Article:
According to the Buddha three things can not remain hidden long “the sun, the moon, and the truth.” Well it seems the truth is finally hitting home for most Americans as a new poll shows more see failure rather than success in the wars in Iraq and Afghanistan. Three trillion dollars, hundreds of thousands of lives destroyed, and not much accomplished.
The bright propaganda and glorious drum beat for war appears to have faded into the grim and gray reality of futility and heartbreak.
As two of the nation’s longest wars finally end, most Americans have concluded that neither achieved its goals. Those grim assessments in a USA TODAY/Pew Research Center poll underscore the erosion in support for the invasions of Iraq and Afghanistan and the loss of faith in the outcome of the wars, both launched in the aftermath of the Sept. 11, 2001, terror attacks. The public’s soured attitudes may make it harder the next time a president tries to persuade Americans of the value of military action when it involves putting thousands of U.S. troops in harm’s way.
One can hope it would make it harder, and you could argue Syria was the first test case. The American people have had enough reckless imperialism in the Middle East, probably in general.
• On Iraq, Americans by 52%-37% say the United States mostly failed to achieve its goals. That is a decidedly more negative view than in November 2011, when U.S. combat troops withdrew. Then, by 56%-33%, those surveyed said the U.S. had mostly succeeded.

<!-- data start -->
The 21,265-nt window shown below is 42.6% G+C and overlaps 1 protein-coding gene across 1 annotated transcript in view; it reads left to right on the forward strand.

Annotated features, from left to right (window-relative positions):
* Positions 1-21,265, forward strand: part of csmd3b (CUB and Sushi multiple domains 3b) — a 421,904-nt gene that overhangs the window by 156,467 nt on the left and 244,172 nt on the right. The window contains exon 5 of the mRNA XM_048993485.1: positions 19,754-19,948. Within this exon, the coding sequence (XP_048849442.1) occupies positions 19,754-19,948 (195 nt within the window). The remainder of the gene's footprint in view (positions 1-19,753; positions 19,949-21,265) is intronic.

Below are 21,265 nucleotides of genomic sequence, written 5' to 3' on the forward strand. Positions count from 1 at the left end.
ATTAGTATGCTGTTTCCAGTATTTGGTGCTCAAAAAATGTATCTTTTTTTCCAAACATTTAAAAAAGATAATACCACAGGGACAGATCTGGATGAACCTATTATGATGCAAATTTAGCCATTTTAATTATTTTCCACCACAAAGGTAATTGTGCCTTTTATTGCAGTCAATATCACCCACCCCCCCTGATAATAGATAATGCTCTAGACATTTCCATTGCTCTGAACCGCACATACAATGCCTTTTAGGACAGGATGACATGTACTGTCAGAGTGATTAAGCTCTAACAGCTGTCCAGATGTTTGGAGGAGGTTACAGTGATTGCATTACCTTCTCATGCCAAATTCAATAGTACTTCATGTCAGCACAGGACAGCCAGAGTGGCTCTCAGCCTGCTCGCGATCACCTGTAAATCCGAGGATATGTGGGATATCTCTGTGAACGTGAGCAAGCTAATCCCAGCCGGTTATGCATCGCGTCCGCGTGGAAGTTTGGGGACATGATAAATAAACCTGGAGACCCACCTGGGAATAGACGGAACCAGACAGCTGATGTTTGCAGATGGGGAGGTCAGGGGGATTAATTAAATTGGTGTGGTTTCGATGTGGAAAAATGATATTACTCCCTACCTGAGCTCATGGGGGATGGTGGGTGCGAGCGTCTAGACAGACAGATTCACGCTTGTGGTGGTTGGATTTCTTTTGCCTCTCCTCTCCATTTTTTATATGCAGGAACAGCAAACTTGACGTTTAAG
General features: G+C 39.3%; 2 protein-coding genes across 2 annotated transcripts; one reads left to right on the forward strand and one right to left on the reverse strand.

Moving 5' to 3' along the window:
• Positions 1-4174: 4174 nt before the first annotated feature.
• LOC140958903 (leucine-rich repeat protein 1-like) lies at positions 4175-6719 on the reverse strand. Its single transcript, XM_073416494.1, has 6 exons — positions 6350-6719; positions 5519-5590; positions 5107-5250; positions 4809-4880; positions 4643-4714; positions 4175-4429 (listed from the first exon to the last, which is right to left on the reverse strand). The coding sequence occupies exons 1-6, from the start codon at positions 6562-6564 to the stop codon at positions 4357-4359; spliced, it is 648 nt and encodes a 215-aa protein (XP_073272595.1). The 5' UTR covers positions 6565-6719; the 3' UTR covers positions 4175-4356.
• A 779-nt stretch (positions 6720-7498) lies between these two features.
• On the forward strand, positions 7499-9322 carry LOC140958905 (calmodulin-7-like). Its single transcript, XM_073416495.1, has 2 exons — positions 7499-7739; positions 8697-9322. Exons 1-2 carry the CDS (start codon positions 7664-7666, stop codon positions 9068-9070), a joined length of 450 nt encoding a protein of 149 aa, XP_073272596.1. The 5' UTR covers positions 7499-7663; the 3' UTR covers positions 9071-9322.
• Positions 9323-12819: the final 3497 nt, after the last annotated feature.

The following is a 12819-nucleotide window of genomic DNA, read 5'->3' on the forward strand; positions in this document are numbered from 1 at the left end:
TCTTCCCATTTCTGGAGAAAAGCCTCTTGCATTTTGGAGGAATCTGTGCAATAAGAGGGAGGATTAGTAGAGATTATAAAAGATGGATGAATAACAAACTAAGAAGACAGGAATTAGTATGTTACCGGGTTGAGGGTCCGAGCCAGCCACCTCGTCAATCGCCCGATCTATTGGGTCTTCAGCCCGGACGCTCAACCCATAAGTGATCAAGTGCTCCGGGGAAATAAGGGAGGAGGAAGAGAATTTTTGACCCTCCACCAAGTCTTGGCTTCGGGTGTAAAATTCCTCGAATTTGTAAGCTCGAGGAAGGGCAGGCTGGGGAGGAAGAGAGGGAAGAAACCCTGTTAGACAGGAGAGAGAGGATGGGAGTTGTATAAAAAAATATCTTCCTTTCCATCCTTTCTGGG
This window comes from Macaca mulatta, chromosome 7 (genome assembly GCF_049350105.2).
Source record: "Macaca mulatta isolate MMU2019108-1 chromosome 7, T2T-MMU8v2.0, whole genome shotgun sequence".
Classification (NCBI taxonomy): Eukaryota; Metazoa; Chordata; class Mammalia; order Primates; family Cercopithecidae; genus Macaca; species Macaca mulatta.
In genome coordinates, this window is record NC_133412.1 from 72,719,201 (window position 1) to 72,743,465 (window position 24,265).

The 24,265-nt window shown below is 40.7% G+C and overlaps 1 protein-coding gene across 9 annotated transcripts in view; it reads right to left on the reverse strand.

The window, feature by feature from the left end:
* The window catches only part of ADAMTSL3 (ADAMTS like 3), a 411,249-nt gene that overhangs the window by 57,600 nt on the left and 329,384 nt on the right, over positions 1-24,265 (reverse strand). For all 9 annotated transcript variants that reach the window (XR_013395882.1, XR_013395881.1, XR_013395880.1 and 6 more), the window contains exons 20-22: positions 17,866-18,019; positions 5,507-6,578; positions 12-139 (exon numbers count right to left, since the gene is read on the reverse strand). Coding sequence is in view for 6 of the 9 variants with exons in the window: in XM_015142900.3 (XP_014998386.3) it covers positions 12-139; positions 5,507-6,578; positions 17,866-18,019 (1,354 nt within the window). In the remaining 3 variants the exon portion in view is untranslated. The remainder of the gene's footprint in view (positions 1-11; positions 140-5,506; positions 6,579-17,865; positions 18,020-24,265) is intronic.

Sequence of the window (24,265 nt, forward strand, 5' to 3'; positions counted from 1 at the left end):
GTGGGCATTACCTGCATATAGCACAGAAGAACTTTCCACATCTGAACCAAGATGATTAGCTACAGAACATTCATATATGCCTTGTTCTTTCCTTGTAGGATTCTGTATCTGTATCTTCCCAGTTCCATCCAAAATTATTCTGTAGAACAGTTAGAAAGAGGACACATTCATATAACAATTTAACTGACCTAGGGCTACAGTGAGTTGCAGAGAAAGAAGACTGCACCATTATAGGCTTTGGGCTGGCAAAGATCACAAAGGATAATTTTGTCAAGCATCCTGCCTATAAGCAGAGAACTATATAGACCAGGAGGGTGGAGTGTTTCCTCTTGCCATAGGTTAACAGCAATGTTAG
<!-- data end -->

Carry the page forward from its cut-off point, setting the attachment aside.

• On Afghanistan, Americans by a nearly identical 52%-38% say the U.S. has mostly failed to achieve its goals. In 2011, a month after Osama bin Laden was killed, a majority predicted the war would succeed.
The survey was conducted between January 15th and 19th and included 1500 American adults.
So all it took was two failed wars in the Middle East for Americans to lose their appetite for large scale wars. Though if anything these findings guarantee further use of drone strikes, special operations teams, and cyberwarfare for the American Empire to continue.
Then again, given the end of the Cold War and the failure to spread democracy in the Middle East, maybe we could rethink the American Empire. Maybe 800 military bases and a $600 billion annual war budget is a poor idea in 2014.
Just a thought.
U.S. Air Force photo/Roland Balik under public domain.